Analyze comparison paper examples

Week Eleven

T - 11/9           CONFERENCES

Th - 11/11       CONFERENCES

Week Twelve

T - 11/16         Ondaatje The English Patient (through 130)

                        Pronouns and who/whom BH 331-351

Th - 11/18       Ondaatje The English Patient (133-158)

                        Possessive vs. plural BH 385-388

                        Quiz #4

                        REVISED PAPER #2 DUE IN-CLASS*

Week Thirteen

T - 11/23         Continue discussing The English Patient

Th - 11/25       THANKSGIVING HOLIDAY – NO CLASS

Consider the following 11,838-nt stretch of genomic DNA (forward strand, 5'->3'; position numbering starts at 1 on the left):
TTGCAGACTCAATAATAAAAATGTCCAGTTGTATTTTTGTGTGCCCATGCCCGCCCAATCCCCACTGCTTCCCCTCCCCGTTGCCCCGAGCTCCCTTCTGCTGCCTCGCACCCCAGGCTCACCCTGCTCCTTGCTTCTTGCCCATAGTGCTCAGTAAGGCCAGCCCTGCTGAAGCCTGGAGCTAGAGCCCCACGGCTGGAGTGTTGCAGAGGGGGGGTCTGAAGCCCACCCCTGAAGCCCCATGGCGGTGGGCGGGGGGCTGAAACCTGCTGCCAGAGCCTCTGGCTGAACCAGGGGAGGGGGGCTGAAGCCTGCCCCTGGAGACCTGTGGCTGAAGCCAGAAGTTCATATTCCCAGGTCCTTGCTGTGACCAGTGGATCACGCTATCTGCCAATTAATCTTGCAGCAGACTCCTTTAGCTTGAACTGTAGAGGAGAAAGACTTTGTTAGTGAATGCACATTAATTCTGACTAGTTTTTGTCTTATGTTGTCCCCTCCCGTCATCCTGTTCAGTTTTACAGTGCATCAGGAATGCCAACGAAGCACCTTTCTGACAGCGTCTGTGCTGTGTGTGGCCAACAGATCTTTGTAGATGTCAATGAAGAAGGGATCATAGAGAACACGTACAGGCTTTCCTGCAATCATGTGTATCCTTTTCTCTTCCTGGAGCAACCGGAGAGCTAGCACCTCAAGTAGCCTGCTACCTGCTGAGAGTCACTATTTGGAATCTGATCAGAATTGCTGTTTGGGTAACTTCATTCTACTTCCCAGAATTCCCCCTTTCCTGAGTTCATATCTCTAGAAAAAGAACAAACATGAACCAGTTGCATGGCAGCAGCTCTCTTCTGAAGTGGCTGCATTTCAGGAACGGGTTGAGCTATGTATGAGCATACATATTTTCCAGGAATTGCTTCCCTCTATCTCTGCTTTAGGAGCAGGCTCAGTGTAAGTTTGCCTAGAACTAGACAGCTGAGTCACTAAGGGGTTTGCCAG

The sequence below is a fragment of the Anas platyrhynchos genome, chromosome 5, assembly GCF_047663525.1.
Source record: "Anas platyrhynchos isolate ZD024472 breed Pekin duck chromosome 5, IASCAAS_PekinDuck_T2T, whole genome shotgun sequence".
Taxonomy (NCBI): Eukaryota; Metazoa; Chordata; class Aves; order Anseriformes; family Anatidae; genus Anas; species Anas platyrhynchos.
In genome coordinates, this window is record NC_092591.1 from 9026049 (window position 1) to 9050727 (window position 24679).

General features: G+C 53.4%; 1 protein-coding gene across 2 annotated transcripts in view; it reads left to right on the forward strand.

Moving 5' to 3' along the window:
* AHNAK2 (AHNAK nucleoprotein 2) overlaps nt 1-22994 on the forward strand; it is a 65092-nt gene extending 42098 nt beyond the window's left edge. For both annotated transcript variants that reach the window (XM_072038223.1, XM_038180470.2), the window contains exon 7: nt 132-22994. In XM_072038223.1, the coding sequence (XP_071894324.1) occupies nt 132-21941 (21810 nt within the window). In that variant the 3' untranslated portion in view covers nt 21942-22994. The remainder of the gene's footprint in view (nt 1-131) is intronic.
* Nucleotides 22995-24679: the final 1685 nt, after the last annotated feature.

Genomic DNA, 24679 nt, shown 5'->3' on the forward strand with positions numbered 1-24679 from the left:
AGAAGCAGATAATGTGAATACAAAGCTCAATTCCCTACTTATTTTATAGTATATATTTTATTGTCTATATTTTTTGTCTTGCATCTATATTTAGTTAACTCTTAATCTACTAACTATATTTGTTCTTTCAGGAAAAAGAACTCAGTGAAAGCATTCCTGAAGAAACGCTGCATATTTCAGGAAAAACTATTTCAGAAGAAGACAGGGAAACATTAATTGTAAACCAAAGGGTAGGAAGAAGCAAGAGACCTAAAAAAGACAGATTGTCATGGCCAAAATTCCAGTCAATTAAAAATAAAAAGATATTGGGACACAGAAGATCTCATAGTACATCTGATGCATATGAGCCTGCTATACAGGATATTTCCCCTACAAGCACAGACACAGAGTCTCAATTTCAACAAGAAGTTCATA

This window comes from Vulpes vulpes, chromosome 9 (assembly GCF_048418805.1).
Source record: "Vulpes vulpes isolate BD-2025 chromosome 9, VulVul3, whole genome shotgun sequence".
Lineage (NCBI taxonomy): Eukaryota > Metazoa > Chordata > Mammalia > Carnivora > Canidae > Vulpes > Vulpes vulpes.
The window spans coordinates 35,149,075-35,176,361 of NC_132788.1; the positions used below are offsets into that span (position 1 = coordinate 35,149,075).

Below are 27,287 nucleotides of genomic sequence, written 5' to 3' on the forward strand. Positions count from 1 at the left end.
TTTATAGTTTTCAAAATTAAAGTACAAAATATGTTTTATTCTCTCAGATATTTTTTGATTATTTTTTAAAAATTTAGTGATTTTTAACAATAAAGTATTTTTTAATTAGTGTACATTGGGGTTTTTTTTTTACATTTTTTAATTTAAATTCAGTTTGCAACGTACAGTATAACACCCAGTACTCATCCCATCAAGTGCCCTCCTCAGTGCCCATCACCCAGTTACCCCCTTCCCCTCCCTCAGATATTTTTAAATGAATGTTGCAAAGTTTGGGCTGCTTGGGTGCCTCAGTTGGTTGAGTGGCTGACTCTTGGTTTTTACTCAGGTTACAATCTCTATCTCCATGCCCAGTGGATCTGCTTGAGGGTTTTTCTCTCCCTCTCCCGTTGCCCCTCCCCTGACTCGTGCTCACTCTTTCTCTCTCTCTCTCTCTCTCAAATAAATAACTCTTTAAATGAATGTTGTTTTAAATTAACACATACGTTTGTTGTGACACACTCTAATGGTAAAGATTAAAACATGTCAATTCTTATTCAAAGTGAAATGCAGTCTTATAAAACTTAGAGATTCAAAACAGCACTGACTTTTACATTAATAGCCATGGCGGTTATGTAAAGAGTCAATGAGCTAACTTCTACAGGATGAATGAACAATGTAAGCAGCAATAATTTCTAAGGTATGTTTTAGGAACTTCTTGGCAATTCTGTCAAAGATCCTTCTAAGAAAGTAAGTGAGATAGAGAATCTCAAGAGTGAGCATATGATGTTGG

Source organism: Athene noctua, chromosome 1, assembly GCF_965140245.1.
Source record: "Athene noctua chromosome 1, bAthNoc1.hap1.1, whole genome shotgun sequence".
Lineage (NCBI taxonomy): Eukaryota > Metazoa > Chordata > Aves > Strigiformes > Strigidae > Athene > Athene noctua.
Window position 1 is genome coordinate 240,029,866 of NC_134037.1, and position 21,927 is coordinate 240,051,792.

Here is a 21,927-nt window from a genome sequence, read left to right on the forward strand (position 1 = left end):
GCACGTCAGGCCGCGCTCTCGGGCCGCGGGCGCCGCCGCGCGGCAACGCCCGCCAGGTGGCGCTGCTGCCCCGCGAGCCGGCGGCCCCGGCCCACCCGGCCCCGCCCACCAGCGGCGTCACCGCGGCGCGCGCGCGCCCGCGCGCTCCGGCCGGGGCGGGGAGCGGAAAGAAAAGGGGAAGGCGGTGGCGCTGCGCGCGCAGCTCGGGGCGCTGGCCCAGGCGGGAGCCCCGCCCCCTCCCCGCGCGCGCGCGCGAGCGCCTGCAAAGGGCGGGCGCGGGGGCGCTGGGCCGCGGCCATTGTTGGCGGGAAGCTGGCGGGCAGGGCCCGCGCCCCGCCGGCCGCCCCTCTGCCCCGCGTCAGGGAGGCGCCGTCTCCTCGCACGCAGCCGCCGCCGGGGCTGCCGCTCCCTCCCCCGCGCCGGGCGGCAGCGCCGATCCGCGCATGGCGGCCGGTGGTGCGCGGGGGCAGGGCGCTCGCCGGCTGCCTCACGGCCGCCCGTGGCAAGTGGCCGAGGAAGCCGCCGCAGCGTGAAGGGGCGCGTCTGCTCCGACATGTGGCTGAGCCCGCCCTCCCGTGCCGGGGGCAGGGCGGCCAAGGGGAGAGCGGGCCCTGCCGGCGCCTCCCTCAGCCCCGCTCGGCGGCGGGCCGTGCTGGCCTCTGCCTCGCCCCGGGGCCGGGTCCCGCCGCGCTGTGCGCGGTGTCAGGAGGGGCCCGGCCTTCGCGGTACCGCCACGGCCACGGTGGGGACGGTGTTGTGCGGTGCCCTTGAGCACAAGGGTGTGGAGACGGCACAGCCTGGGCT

Week Fourteen

T - 11/30         Ondaatje The English Patient (161-261)

Th - 12/2         Ondaatje The English Patient (265-302)

Week Fifteen

T - 12/7           Yamamoto “The Legend of Miss Sasagawara”  RBR

Th - 12/9         Peer Review of Research Paper (bring in your first 4 pages)

Grammar review exercises and preparation for the grammar exit exam

Week Sixteen

T - 12/14         Grammar Exit Exam & Quiz #5 &  FINAL PAPER #3 DUE IN-CLASS*

*Denotes papers which will be graded

RP = 75 Readings Plus, 4th Edition

BH = The Bedford Handbook

RBR = Reserve Bookroom at Mugar Library